Anon - I'm sure the food is fabulous. It's the possibility of it being affected by radiation that isn't so great - it's a real concern at the moment with many people only imported food. This is what I've read and been told by many.

    Kate - What a coincidence! That's great.


  10. Hi Louise,
    I too am disappointed about Tokyo. Radiation levels have been shown to be OK there and Somehow I don't think they have been feeding their own population radiated food. It is an amazing city and I was so looking forward to seeing it through different eyes. While I am happy to have donated to the cause, it was Tokyo's inclusion that really motivated me.

  11. Annie - I'm so sorry you're disappointed. But I can't in all conscience take a child there if there is any risk of radiation. Unlike the Japanese who live there, I can't read the language - makes it tricky to see where fruit and vegies have come from. Please feel free to contact me by email and I'll happily refund your pledge. Thanks Annie.

  12. Very excited you're covering Istanbul, it's somewhere I've always wanted to go and imagine it to be one of the most vibrant, colourful cities in the world. Can't wait to see your images...
    Loving the purple carpets of Sydney too :-)

  13. Thanks so much for your reply, Louise. I respect your concerns, but I'm sorry to say you've been misinformed. Food products from the area around the Fukushima plant are currently unavailable, and nobody in Tokyo or anywhere else in Japan is importing food any more than is usual, and then, only for reasons of quality. Again, hopefully you'll be able to include Tokyo later in your itinerary.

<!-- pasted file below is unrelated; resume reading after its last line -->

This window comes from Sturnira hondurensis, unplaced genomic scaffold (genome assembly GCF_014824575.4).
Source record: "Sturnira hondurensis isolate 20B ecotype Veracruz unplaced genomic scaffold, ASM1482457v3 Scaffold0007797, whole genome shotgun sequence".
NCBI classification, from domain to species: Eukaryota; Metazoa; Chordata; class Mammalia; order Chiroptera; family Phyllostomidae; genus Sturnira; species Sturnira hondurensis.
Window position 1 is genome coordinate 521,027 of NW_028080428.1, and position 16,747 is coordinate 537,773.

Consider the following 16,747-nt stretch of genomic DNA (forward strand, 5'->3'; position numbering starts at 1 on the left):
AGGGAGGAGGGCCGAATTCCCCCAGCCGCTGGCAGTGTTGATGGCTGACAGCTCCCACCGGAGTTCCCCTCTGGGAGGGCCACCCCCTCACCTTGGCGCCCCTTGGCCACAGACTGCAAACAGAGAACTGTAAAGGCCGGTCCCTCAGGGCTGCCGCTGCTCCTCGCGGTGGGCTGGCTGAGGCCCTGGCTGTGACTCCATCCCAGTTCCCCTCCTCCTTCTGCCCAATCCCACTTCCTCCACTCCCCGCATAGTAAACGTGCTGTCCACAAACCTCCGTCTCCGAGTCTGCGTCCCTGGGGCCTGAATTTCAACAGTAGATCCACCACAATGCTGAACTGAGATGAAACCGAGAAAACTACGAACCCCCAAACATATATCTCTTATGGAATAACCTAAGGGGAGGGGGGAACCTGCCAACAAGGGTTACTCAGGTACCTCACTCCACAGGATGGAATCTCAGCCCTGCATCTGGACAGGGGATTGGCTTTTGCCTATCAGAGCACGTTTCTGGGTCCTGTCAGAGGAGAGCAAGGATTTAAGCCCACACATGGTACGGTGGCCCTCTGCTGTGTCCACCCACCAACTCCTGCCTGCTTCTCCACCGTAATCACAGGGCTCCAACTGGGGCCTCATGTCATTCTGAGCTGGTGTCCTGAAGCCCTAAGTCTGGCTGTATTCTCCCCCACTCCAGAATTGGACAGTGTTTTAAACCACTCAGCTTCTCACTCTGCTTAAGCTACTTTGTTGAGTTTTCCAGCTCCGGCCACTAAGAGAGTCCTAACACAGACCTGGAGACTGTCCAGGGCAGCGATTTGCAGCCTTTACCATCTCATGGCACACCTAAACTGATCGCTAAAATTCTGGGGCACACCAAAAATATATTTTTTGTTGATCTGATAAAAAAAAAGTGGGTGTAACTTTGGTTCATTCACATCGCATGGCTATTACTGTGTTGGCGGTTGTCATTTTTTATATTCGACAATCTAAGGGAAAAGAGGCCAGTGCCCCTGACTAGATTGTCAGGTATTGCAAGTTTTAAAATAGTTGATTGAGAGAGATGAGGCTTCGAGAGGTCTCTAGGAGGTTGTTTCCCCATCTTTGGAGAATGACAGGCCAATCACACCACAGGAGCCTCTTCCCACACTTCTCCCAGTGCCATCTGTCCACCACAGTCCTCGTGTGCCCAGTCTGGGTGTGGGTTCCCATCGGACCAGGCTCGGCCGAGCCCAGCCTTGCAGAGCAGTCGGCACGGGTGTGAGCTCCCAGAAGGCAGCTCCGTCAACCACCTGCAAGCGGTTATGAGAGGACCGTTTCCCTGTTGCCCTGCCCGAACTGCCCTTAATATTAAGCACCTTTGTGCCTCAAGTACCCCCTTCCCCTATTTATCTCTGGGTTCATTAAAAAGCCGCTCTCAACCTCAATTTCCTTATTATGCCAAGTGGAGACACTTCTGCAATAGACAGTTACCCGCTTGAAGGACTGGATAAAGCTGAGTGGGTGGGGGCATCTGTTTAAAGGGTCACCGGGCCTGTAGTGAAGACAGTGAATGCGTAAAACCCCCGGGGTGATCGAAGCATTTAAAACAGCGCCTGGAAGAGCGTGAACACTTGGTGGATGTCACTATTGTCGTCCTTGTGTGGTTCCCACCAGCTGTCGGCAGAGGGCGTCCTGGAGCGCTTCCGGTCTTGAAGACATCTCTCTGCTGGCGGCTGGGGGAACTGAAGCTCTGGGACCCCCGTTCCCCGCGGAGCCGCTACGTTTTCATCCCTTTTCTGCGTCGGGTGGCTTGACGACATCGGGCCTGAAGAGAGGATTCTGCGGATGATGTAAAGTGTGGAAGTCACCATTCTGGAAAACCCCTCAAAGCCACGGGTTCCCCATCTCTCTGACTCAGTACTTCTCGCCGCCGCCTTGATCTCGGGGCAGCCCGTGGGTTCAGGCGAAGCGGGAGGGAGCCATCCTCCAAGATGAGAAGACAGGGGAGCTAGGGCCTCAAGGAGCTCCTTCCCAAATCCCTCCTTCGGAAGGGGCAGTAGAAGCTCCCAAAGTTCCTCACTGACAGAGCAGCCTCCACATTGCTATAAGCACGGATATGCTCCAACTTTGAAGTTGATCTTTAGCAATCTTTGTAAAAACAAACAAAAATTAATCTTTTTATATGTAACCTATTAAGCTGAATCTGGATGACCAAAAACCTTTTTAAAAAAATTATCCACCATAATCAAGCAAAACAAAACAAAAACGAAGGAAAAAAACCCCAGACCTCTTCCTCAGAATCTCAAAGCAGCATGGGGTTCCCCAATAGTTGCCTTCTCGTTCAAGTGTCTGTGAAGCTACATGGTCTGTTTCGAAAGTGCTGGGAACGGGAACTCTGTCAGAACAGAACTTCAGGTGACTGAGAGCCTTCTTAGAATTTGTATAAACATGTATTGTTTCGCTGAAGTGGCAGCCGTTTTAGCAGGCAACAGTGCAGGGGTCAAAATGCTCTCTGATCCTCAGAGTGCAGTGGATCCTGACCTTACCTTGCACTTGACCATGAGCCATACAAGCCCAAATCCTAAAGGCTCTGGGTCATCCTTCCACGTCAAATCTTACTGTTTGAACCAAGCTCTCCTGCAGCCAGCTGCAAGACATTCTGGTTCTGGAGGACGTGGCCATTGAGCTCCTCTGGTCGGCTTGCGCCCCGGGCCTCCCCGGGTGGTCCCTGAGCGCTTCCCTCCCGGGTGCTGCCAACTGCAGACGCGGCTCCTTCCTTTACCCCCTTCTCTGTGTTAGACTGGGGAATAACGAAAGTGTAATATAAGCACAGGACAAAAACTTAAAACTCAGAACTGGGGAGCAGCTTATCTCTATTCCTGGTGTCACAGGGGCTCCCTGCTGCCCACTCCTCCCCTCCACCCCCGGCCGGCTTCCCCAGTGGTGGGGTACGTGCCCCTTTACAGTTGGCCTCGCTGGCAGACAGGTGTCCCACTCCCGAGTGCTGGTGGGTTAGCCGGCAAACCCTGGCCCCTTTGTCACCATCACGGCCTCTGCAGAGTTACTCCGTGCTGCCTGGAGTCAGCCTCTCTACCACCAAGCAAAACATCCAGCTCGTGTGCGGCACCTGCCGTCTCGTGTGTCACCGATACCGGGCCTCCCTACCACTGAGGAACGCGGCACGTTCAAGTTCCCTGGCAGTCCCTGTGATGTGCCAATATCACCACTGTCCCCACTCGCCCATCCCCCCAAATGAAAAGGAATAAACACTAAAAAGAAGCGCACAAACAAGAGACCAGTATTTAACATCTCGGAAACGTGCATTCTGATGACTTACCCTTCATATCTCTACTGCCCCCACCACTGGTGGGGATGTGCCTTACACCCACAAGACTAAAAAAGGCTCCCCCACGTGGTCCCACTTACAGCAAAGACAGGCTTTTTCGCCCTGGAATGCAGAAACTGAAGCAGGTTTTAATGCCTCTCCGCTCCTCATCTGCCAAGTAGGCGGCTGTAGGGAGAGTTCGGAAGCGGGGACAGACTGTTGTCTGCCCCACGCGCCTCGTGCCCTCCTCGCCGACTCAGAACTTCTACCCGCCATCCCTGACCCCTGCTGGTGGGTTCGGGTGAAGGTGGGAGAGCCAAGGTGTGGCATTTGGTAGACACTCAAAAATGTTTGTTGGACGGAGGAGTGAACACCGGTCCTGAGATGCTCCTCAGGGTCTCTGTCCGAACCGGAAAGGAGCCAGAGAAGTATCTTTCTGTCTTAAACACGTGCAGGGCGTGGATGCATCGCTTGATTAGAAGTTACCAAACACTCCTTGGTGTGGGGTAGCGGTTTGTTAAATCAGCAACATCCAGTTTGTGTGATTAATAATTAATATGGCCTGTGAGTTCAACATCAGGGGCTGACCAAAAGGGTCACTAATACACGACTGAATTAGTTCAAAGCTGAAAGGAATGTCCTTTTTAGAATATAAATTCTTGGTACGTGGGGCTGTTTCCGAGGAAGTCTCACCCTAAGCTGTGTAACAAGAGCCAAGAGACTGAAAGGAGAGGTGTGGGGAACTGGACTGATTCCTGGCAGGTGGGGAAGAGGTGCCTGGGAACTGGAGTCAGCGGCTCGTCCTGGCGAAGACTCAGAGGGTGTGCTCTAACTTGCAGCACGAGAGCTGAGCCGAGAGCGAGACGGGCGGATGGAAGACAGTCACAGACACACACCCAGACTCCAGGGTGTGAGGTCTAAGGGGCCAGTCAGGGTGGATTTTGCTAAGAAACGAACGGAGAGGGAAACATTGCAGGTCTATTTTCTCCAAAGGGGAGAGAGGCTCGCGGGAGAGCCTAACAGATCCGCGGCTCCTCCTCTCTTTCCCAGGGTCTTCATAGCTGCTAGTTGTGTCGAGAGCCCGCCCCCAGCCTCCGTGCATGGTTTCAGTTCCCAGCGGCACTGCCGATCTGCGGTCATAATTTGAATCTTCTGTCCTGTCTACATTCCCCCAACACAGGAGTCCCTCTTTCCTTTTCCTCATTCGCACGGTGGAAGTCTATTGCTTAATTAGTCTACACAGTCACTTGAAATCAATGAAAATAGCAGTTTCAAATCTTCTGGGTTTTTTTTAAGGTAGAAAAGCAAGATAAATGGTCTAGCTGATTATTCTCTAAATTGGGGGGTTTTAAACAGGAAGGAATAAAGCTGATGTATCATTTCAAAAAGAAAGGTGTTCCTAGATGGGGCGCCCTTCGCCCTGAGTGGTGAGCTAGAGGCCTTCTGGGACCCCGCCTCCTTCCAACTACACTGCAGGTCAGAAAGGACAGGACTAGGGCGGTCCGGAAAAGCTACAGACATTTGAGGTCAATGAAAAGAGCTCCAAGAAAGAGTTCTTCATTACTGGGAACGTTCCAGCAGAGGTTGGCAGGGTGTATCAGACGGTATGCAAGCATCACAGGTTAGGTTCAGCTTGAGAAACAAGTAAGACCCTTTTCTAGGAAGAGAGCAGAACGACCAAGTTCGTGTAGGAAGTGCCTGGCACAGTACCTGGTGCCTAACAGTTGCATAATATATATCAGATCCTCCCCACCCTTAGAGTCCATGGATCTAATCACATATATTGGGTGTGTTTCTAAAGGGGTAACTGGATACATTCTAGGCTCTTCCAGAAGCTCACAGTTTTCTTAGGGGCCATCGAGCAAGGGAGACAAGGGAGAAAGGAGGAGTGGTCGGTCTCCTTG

14. can you post one mroe post on here berfor you go that post i want to be your link to your new blog so i can follow you in there have fun

  15. So looking forward to seeing all these places through your eyes.
    As someone who changed travel plans back in the 80s because of Chernobyl, I understand the pros & cons you've had to weigh up and totally support your decision not to visit Tokyo at this time, beautiful and exciting though it is. Granted, I may have made the wrong the choice, but 25 odd years on I'm not regretting my decision and have subsequently visited those Eastern European countries that were struck of the list in the 80s. Much nicer to visit without any niggling concerns I reckon.
    Have a great trip!

  16. I'm also disappointed you're dropping Tokyo - it was the city on your planned itinerary that I was most looking forward to seeing. I still plan to follow your blog, but frankly, Hong Kong, Istanbul and Paris just don't provide the same attraction for me.

    I went to Japan for two weeks last year (spending roughly half of that time in Tokyo) and I've been wanting to go back very much. I was even pondering how hard it'd be for me to talk you into bringing me along as an interpreter... or a wannabe interpreter... or maybe just a hanger-on. =P